Return to Topics page

We start our look at inferential statistics by introducing the idea of taking a sample of a population. Sampling is a process of selecting a number of hopefully representative values or items from a population of values or items. There are times when it is impossible from a fiscal perspective or from a practical perspective, or from a time perspective for us to examine an entire population. Consider three examples.

First, let us say that we are about to buy a huge shipment of bolts of fabric. Perhaps there are 5000 bolts in the shipment. We want to be sure that items in the shipment, the individual bolts of fabric, meet our strict standards. We simply cannot afford the time or the expense of unrolling each bolt so that we can inspect the the 40 or 100 yards of cloth that are in each bolt. Instead, we decide to get a sample, a small number perhaps 50, of representative bolts from the shipment. We carefully inspect each of those 50. Certainly, if all 50 are flawless, we have no reason to reject the shipment. Now it is certainly possible that the 5000 bolts in the shipment had 4950 bad bolts and only 50 good ones! But it is highly unlikely that we would have just selected the good ones to examine.

Likewise, if we inspect 50 bolts and they are all flawed beyond our standards, then we are going to reject the entire shipment. We tell the seller that we do not have the time or the money to search through the remaining 4950 bolts to see if there are any good ones. The whole shipment goes back and we turn to someone else to supply us with fabric.

The two instances above give two extremes. In inferential statistics we come up with understandings and rules for what we should do when we do not have such extreme cases. What should we do if in the 50 bolts that we do inspect we find just 2 that have some flaws in them? What should we do if we find 5 that are flawed? In the end we are going to base our decision on our examination of the sample of 50 bolts out of the population of 5000 bolts.

As a second example, consider the prognostications that surround elections. A year before the election we start getting statements like "Candidate X has 45% of the vote, candidate Y has 38% of the vote, and 17% are undecided." How do they get these numbers? They certainly do not hold a secret ballot for all potential voters and then just count the votes. Instead, these pollsters select a sample of the population and ask that sample how they would vote. Then based on the results of that survey of the people in the sample, the pollsters come up with their estimate of what the general population would do if the election were held at that moment. In the small print they also tell you that their numbers are at best guesses and that there is an anticipate error of upwards of 4 or 5%.

While thinking of a third example I was driving around southeastern Michigan. I noticed that the non-personalized, standard issue, Michigan blue and white automobile license plates seem to always start with A, B, C, or D (at least as of December, 2015). An example of such a plate would be DHP 4507. [In fact that is probably someone's plate, but we really do not care who that someone is.] However, for whatever reason, I am currious to know what proportion of these standard plates start with A, what proportion start with B, and so on. I interest you in this questions and we decide to try to find the answer. Now, neither you nor I are going to go around and systematically find and record the license plate of every car in Michigan. That is just too big of a task. However, we could get a sample of cars, maybe all of the cars in the WCC parking lots as we and a few of our friends drive through them, and we could easily get a count of the standard blue and white Michigan car plates that start with each of the letters A through D. Then, based on the results of that sample, we could make at least a good guess at the relative proportion of each type of plate in the population. Given that there are less than 4000 parking spots on campus, we and 9 of our friends could easily gather the required data in just an hour or so. Again, we would be using the results of looking at a sample in order to make a good estimate of the situation in the population.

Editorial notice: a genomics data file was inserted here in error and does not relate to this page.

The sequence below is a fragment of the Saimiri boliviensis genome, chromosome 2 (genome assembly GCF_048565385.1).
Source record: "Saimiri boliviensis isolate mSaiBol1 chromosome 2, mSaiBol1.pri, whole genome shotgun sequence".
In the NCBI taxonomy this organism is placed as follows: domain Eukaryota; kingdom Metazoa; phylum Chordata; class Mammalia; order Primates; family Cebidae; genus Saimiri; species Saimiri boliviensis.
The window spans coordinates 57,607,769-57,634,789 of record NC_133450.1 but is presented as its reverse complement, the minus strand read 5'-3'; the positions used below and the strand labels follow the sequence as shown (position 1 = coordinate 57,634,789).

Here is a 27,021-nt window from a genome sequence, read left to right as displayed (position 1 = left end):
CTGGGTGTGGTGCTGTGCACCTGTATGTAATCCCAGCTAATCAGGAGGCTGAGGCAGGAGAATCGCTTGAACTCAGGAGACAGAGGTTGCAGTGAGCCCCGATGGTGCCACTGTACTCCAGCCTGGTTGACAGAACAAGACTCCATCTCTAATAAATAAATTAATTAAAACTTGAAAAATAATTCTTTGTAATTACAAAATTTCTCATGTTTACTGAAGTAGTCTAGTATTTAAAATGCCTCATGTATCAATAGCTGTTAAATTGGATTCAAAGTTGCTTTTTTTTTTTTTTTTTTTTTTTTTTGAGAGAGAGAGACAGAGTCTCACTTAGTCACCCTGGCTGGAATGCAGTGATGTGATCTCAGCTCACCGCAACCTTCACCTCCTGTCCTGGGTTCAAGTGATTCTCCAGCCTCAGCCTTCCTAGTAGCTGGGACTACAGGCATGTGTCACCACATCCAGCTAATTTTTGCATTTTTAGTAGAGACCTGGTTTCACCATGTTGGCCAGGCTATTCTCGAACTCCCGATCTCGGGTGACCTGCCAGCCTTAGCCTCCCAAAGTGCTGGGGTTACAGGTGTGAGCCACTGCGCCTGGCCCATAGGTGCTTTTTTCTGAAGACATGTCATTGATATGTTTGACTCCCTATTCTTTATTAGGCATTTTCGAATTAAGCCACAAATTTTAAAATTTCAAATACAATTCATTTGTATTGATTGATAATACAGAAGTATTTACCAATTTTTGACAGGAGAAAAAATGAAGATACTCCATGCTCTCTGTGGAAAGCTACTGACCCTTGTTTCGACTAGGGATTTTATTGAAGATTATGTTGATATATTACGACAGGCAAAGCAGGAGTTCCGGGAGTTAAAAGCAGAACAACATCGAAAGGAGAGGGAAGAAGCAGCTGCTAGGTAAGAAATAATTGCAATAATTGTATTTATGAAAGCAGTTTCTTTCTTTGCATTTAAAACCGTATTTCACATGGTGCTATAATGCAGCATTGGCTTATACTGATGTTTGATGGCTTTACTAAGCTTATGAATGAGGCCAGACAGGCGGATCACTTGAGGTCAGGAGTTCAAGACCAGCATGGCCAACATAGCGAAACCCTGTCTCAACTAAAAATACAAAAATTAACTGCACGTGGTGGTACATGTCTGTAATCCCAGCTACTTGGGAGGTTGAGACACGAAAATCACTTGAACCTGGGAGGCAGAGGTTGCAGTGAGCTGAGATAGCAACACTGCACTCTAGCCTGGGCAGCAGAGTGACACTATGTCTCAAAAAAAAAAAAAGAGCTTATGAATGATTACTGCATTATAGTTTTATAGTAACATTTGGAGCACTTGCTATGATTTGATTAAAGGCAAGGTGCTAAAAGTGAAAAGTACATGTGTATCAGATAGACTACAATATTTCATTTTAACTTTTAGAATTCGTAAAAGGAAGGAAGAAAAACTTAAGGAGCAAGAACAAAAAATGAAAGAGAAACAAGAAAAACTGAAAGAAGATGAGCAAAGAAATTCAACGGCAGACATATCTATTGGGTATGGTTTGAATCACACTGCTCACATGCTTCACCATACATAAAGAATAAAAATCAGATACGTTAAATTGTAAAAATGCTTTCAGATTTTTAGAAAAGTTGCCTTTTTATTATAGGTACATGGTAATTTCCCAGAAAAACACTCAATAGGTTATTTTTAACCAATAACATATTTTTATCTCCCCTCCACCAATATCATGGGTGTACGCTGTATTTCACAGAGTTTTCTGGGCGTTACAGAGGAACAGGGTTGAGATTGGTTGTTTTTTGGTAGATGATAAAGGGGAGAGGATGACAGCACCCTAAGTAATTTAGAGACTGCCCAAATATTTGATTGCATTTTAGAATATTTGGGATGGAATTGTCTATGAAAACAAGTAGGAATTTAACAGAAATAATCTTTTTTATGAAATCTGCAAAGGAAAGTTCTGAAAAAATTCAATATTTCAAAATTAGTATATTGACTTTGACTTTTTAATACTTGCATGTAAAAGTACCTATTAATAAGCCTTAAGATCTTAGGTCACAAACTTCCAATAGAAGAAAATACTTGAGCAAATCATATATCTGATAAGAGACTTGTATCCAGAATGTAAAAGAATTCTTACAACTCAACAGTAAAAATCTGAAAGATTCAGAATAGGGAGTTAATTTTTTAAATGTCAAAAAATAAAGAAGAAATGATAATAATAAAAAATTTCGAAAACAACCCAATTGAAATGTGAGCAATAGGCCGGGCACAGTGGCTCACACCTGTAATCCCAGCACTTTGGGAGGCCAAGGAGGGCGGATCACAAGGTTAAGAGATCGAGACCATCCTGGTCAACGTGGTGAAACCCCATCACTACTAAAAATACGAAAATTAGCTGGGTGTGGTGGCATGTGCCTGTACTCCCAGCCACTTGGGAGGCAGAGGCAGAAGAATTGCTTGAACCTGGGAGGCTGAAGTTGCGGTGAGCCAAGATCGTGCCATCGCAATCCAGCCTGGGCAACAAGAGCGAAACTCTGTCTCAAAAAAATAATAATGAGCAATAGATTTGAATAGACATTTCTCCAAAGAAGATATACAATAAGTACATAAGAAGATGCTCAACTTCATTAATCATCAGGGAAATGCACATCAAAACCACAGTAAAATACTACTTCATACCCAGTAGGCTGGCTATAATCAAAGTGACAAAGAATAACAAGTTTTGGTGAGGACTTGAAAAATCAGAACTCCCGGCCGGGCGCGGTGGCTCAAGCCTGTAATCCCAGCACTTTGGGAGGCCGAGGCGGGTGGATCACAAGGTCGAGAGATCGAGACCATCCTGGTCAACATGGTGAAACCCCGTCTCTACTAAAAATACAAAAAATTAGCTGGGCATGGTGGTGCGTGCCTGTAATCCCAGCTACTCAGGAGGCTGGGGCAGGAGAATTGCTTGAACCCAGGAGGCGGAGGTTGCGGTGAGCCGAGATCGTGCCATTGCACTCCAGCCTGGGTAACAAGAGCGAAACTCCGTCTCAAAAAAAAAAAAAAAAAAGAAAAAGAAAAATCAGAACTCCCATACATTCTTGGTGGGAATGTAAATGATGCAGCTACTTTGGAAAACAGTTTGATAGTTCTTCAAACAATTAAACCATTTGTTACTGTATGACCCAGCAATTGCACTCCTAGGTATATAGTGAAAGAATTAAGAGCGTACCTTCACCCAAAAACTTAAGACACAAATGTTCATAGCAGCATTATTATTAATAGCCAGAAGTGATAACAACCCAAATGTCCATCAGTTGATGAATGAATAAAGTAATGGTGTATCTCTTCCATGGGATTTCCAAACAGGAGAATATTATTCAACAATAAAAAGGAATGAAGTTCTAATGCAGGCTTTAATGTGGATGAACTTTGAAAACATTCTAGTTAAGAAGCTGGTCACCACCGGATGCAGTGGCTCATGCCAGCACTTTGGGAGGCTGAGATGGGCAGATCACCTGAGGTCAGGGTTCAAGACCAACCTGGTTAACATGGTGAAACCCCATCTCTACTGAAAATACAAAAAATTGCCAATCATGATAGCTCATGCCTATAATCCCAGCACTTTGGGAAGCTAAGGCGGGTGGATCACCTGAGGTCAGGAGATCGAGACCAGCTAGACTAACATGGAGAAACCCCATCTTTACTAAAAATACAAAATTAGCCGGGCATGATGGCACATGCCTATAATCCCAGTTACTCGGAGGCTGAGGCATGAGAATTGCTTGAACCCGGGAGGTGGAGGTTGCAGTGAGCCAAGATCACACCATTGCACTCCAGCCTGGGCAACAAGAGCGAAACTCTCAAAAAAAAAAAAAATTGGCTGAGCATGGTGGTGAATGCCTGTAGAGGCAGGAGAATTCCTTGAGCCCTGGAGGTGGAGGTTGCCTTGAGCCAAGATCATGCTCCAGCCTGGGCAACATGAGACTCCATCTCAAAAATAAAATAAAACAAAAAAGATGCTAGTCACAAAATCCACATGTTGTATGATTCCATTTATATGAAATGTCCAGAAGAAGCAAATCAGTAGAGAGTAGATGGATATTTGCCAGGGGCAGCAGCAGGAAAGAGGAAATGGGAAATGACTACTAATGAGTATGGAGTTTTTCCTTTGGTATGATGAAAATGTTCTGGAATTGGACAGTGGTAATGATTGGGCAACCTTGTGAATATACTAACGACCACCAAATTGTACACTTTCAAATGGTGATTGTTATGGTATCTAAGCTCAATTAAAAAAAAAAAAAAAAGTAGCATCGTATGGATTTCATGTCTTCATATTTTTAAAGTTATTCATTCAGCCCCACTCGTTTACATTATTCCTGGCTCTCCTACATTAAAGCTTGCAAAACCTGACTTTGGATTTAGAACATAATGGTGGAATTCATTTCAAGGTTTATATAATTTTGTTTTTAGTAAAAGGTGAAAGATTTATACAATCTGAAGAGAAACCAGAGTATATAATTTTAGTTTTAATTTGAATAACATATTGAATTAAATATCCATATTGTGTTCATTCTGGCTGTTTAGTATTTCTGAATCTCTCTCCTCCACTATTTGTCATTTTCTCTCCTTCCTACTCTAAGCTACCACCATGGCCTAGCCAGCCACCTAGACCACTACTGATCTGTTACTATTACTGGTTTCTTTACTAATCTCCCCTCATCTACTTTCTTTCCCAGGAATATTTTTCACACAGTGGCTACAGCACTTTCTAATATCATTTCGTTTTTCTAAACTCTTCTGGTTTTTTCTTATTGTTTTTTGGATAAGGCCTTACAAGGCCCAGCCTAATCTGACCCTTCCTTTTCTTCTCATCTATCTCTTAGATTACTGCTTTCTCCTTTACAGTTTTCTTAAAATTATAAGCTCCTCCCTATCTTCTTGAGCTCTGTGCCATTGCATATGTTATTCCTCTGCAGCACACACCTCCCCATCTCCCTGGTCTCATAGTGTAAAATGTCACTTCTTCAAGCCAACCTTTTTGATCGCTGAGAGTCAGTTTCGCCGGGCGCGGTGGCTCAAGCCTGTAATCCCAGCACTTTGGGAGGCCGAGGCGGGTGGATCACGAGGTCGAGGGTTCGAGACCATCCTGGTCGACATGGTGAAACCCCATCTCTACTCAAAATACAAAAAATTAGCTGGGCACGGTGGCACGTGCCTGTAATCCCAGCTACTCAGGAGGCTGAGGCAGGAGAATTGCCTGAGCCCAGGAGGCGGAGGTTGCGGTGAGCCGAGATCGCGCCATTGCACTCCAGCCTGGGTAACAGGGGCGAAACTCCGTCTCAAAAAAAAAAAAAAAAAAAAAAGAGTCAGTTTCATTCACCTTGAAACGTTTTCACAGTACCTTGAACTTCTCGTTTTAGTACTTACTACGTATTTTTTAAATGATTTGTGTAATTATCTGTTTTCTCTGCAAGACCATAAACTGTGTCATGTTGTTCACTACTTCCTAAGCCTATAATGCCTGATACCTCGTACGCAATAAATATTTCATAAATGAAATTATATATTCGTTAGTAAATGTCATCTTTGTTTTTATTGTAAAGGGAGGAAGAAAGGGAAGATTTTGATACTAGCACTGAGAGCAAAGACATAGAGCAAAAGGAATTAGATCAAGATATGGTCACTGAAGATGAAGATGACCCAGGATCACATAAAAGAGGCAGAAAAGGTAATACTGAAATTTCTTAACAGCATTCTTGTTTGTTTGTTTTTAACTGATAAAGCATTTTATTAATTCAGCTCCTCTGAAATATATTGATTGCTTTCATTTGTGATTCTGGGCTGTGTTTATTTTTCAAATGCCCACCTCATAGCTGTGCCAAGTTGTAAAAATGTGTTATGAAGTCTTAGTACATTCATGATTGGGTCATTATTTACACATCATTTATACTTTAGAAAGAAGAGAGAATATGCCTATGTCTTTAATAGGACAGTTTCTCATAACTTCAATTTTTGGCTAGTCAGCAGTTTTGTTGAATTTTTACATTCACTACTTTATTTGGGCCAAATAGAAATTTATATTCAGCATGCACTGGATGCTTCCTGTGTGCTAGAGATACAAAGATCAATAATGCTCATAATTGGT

One immediate issue to consider in this last example is whether or not the distribution of initial letters on license plates has anything to do with the registered location of the vehicle. It is possible, after all, that initial letters on plates allocated to the Grand Rapids area are different from those allocated to the Ann Arbor area. To test this we could call one of our friends in Grand Rapids and ask that friend to gather similar information from some large parking area around Grand Rapids. Then we could compare the results any see if it looks like there is any area related difference. Again we are using sample data to make statements about the overall population.

What we see is that samples can be really helpful in learning about a population without having to test, inspect, or use all of the elements of that population. What remains to be considered is how do we get a representative sample. We will do this within the following areas:
  1. Simple random sample
  2. Sample of convenience
  3. Stratified sample
  4. Cluster sample
  5. Systematic sample
  6. Voluntary Response sample

Return to Topics page

©Roger M. Palay     Saline, MI 48176     December, 2015